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Singapore's shrinking economy worsens bank risk as loans slump

Slumping property and oil prices have dragged a gauge of Singaporean banks' loan quality to the worst in six years, inflating their borrowing costs.

[SINGAPORE] Slumping property and oil prices have dragged a gauge of Singaporean banks' loan quality to the worst in six years, inflating their borrowing costs.

Lenders have placed 2.3 per cent of their loan books in a "special mention" category that signals potential weakness, the highest since 2009. The extra yield investors demand to hold DBS Group Holdings Ltd. 2019 dollar notes over Treasuries surged to a record 87 basis points last month. Similar measures for United Overseas Bank Ltd and Oversea-Chinese Banking Corp are the highest in at least six months.

While Singapore's banks are among the best capitalized in the world, loan recovery is suffering after government curbs drove home sales to a six-year low in 2014, oil prices slumped and Southeast Asian economies faltered. The city's gross domestic product shrank an annualized 4.6 per cent in the three months through June, as bank lending fell for three straight months starting February in the longest tumble since 2009.

"You could see higher nonperforming loans and higher credit costs for the banks" because of the oil and property sectors, said Matthew Phan, a Singapore-based analyst at CreditSights Inc.

Soured debt at DBS backed by property increased 39.7 per cent from last year to S$524 million at the end of June. Non-performing real-estate loans rose to 1 per cent of all lending at UOB as of June 30 from 0.8. Oil and gas loans are under some stress, which will continue, Samuel Tsien, chief executive officer of OCBC, said July 31.

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The trends may hurt lenders' profitability, according to Eugene Tarzimanov, senior credit officer at Moody's Investors Service in Singapore.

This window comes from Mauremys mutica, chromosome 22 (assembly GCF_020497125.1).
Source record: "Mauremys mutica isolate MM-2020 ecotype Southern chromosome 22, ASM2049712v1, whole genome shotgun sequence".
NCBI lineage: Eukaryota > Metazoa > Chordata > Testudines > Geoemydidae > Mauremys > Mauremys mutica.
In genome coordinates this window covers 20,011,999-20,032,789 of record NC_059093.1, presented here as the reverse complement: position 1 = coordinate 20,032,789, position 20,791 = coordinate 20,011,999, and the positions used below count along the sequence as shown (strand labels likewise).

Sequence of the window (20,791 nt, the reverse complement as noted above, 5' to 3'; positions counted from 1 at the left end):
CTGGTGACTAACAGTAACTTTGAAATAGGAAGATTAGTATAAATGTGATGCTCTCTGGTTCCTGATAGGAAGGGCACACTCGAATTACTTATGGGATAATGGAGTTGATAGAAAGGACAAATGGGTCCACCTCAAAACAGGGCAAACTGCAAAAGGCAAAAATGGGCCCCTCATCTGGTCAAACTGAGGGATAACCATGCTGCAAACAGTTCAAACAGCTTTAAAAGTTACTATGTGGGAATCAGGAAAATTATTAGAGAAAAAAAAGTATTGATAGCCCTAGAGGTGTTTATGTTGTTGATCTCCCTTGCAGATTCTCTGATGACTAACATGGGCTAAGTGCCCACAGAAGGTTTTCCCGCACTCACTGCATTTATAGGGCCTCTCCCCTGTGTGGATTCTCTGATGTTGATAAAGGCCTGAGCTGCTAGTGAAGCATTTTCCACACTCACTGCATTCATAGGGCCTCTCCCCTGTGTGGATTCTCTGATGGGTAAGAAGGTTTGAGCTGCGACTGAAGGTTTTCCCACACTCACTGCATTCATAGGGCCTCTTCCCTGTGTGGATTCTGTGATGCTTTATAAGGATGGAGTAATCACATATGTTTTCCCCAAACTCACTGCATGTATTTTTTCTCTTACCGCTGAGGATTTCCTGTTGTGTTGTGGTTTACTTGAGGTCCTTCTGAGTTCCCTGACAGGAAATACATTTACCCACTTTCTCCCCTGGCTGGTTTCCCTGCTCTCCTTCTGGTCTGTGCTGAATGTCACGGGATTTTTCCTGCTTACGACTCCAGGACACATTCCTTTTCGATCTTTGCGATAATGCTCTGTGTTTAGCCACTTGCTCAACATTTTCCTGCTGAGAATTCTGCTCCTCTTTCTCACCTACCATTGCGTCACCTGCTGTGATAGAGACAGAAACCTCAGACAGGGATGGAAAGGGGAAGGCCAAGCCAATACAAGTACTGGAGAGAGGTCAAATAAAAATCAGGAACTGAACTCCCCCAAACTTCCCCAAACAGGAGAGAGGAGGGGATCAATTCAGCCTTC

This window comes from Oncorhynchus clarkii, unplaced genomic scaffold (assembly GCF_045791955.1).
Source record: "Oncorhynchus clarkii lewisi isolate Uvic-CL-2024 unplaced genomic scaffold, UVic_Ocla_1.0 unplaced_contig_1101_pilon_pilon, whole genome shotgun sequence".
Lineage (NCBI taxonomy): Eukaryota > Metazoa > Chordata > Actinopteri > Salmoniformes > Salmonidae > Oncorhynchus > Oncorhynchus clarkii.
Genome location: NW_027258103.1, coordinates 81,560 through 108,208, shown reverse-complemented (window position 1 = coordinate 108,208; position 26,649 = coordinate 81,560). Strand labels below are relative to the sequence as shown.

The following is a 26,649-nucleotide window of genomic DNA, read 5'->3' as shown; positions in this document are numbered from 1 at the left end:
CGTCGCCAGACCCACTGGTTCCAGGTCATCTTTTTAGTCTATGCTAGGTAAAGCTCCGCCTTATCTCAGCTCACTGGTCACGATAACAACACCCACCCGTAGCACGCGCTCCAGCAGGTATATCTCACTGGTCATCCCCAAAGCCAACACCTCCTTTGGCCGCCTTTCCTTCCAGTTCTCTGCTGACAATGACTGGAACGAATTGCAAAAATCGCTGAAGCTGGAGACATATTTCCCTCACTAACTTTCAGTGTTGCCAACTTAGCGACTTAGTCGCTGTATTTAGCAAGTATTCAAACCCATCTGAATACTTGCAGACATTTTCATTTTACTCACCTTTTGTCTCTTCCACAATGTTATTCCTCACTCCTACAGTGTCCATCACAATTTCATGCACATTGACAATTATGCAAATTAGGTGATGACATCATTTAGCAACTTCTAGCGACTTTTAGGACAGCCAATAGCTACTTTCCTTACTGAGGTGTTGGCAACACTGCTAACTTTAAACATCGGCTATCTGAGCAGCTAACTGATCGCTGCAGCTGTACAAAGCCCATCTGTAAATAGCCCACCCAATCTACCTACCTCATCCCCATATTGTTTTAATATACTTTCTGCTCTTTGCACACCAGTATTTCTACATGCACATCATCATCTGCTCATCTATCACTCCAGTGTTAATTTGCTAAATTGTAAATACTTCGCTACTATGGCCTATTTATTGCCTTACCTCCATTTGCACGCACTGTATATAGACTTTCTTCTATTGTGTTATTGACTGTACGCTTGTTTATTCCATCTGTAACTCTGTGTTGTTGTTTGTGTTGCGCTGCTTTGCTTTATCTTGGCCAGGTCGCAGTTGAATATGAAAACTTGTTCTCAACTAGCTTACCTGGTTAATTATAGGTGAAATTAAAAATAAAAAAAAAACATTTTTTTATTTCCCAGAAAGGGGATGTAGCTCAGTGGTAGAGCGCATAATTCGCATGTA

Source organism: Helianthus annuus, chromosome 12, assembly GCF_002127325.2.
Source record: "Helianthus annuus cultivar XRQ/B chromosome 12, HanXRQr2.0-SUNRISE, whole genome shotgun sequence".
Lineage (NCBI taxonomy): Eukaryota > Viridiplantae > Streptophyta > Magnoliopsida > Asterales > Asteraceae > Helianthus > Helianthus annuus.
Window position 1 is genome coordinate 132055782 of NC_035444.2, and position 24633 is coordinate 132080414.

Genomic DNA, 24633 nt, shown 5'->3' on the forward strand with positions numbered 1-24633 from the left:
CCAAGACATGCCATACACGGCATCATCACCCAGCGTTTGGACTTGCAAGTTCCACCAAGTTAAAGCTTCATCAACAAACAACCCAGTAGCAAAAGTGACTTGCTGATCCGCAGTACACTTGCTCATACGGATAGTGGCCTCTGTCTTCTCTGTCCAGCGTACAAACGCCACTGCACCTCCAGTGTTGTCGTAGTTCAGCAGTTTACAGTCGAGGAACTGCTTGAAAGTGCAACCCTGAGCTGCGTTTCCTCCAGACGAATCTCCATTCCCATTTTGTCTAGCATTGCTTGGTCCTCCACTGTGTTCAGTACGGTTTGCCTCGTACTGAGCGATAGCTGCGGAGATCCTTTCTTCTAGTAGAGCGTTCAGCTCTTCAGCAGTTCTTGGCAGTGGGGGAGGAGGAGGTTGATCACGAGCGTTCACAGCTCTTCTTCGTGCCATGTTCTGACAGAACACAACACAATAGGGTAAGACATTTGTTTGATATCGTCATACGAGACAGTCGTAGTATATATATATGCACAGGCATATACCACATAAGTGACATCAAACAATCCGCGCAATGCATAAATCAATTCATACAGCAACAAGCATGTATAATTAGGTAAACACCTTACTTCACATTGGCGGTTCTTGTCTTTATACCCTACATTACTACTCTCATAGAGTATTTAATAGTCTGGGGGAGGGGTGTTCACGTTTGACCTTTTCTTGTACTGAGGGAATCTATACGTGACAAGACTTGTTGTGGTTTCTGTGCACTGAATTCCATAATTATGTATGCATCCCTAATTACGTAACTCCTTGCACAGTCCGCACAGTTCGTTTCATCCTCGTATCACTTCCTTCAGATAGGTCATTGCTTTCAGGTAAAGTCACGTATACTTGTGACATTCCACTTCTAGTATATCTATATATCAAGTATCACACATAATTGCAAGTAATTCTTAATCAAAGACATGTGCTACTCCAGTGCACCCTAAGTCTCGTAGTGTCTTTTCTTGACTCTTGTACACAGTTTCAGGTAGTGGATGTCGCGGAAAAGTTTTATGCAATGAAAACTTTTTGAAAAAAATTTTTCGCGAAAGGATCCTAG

"Banks make good returns if they are growing or margins are widening," he said. "In Singapore, both conditions are not there." A call and an e-mail to the corporate communications officers of DBS and UOB were not answered. An OCBC spokesperson referred to the comments made by the bank's chief executive officer during the analyst call for company views on exposure to oil and property.

Since 2009, Singapore moved to stem a surge in the property market that was fuelling discontent in the city-state. The measures included taxes as high as 15 per cent of the purchase price for foreigners.

Moody's also cited the government's guiding housing prices lower without sparking sharper slides in changing its outlook on Singapore's bank system to stable from negative last month. While the credit assessor expects a "mild deterioration in books," the relatively low exposure to commodities including oil should prevent major problems, Tarzimanov said.

Banks and builders face an economy that shrank the most since 2012 last quarter. The city had the weakest-performing luxury residential market in the world for the sixth consecutive quarter at the end of June, according to consulting firm Knight Frank LLP.

Office rents posted the first decrease in more than two years and residential prices have fallen for seven quarters in the longest run of declines since 2002.

While Singapore's lenders mitigate risks by securing loans, their exposure to the property industry represents about 40 per cent of all lending, according to Fitch Ratings.

"We believe the overall health of the Singapore economy is highly correlated with the property market," said Elaine Koh, a director in the financial institutions unit of Fitch in Singapore. "A severe and extended market correction would likely hit the banks' asset quality through a number of channels."


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